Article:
The Indian Government will not consider coal-fired power plant proposals for the next five years in a bid to increase its renewable capacity.
In an updated National Electricity Plan, announced on 31 May, the Ministry of Power predicts that non-fossil-based capacity is likely to increase to 57.4% of the energy mix by 2026-2027.
India is the world’s second-largest consumer of coal after China but is seeking to reduce its reliance on the fuel, which accounts for around 70% of electricity output.
In April, India’s power secretary Alok Kumar told reporters that the country has a “huge challenge” ahead. India has set a target to source 90% of its energy from renewables by 2047. This would require the country to almost double current renewable production between now and 2047.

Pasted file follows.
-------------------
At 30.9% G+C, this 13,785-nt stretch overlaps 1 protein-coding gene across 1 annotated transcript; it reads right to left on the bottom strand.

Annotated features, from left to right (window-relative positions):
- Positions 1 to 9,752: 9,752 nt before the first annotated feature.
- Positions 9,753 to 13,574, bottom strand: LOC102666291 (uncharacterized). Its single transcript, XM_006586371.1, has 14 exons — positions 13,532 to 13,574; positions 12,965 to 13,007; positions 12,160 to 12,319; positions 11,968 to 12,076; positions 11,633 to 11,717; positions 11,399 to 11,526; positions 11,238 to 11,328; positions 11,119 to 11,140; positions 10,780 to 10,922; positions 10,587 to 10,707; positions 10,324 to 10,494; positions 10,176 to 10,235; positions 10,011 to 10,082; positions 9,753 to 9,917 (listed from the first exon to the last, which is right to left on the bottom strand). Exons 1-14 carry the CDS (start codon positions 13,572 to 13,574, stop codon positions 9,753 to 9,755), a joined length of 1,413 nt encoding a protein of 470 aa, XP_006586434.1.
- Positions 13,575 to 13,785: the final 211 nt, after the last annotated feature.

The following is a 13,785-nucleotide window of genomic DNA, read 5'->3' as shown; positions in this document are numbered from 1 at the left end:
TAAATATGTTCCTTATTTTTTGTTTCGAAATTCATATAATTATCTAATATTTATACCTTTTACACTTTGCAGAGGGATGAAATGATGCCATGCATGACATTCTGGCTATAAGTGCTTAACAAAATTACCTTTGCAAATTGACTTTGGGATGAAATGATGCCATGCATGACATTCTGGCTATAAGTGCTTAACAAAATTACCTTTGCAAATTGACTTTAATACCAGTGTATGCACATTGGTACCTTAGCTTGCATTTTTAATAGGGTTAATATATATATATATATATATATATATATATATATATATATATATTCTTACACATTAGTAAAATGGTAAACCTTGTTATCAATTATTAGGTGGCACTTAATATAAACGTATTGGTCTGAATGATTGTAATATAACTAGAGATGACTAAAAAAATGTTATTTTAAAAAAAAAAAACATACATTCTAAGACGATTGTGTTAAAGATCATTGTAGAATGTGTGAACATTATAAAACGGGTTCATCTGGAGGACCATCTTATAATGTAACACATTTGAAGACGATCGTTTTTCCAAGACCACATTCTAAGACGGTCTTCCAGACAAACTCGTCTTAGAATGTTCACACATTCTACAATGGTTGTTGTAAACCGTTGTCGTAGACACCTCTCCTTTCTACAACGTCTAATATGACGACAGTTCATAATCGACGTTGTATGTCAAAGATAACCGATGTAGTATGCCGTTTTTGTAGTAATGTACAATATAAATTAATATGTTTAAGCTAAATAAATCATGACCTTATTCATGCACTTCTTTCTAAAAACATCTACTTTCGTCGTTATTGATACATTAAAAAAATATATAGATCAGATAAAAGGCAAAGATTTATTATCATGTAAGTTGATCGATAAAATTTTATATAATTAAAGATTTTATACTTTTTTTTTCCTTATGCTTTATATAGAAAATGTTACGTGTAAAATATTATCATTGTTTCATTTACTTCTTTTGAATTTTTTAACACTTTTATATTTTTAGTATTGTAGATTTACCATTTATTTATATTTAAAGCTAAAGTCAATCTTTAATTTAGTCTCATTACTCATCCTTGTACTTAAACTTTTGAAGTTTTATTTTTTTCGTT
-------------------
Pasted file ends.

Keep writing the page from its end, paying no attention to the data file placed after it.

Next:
The current plan includes the recommissioning of coal-fired power plants in 2027, but this could yet change near the end of the five-year plan.
India has the fourth largest installed renewable capacity globally, as well as the fourth largest installed capacity globally for wind and solar. It is, however, at the same time, the third largest emitter of greenhouse gases.
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India updates its electricity plan every five years. In a draft of the plan, outlined in September, the government predicted that nearly 8,000MW of new coal capacity would be required by 2027 to meet electricity demands.
India does have a number of power plants that are currently under construction and plans not to retire those operating until 2030.
The Ministry of Power seeks to install 51.5GW of battery storage capacity by 2030 in order to store electricity from variable power sources.